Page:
Wendling Branch
O&C/SP 1896-1996
Union Pacific 1996-Present
Hyland Siding to Wendling abandoned 1948
Hendricks to Hyland Siding leased by Weyerhaeuser 1949-1987
Created 2/29/08
Back To Lane County
To take advantage of an increasing lumber trade in the Mohawk Valley, the Oregon & California decided to build into
the valley to coincide with their construction of the Cascades crossing east of Eugene. Work began on the Mohawk line
in 1896 at a place called Mohawk Junction just east of Springfield. From here, the branch ran through Hendricks,
Mohawk, Marcola, Hyland Siding, and in 1900 the tracks were completed to Wendling. On January 1, 1901 the first
train ran all the way through from start to finish. The main traffic on the line was lumber from the many mills in the area,
of which the Southern Pacific tried their hand. They operated a total of 3 mills in the Mohawk Valley from 1906 to 1908.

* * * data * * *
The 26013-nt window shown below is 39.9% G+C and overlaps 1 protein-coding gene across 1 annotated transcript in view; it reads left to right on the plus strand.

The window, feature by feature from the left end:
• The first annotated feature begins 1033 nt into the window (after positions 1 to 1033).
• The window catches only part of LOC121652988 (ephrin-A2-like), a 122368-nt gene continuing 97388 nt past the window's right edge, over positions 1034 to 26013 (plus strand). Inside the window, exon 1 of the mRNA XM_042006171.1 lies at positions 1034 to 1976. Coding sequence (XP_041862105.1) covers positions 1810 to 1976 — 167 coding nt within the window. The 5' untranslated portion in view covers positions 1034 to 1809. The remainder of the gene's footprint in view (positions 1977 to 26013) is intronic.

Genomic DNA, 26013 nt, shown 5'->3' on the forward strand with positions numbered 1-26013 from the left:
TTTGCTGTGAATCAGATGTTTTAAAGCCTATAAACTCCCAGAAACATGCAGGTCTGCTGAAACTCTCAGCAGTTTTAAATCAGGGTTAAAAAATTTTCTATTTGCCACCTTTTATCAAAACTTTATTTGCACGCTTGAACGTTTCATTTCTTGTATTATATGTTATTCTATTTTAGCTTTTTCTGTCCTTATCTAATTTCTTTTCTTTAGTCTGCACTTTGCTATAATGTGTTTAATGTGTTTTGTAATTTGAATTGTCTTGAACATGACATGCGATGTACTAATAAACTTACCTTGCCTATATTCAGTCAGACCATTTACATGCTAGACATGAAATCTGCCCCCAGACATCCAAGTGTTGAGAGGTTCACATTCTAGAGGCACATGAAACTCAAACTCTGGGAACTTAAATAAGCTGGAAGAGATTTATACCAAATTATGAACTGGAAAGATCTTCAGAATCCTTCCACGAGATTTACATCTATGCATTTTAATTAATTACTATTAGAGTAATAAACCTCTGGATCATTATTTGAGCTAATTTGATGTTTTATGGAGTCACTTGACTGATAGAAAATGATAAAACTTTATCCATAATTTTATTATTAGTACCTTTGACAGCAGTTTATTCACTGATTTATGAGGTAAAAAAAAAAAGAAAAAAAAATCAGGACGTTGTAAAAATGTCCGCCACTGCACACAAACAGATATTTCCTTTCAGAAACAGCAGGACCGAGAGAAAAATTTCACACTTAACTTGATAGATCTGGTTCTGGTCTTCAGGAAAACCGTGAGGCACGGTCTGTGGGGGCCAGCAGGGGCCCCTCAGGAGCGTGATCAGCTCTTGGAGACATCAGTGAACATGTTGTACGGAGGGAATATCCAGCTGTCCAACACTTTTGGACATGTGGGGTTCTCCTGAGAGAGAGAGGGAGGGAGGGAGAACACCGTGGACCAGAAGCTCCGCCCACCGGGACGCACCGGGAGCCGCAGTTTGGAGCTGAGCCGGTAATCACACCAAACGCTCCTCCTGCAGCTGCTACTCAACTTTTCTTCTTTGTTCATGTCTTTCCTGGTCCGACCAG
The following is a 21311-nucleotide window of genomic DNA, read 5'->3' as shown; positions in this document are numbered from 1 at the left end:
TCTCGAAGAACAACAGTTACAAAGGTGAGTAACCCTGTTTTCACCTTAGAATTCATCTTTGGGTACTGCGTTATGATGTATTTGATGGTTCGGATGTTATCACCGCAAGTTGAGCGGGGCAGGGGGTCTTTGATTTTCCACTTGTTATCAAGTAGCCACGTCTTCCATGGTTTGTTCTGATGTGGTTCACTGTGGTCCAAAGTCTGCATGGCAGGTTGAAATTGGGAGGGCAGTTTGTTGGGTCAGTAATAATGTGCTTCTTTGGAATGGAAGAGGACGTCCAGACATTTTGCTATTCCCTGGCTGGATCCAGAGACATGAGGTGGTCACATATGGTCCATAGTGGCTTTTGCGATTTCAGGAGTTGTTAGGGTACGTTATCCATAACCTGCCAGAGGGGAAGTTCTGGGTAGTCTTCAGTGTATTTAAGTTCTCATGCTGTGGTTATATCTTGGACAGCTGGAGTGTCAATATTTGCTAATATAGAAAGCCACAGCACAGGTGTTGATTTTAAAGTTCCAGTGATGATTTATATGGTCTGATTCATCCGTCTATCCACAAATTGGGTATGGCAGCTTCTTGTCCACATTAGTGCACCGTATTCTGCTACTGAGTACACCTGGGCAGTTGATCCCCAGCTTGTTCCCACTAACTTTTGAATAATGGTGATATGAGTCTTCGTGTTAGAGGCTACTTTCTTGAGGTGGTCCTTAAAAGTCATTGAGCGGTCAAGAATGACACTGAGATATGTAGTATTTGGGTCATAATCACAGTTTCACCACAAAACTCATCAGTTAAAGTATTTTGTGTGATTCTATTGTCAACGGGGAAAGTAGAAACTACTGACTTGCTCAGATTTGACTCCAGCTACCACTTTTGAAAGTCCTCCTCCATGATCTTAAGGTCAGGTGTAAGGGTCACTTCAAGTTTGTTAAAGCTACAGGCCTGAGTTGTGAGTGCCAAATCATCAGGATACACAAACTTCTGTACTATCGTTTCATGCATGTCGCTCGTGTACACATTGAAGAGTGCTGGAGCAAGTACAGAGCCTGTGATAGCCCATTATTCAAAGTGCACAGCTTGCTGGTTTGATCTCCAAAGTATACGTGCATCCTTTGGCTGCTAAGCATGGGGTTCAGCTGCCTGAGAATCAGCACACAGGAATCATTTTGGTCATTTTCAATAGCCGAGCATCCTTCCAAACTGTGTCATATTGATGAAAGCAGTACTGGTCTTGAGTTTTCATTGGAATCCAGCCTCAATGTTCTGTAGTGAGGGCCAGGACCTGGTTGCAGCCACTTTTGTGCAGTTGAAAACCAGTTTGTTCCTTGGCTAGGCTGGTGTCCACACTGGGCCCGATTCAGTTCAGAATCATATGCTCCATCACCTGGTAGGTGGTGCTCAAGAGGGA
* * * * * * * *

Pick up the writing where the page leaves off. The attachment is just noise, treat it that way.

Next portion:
In 1908 the governor of Oregon at the time ordered the mills shut because they were selling logs off of homestead
lands. The mills reopened in 1909 but did not last to the end of the year. The biggest mill was the one in Wendling
belonging to the Booth Kelly Lumber Company. They were a major shipper on the line from the beginning to the late
1946 when the mill closed for good because the supply of timber had been exhausted. The line from Hyland Siding to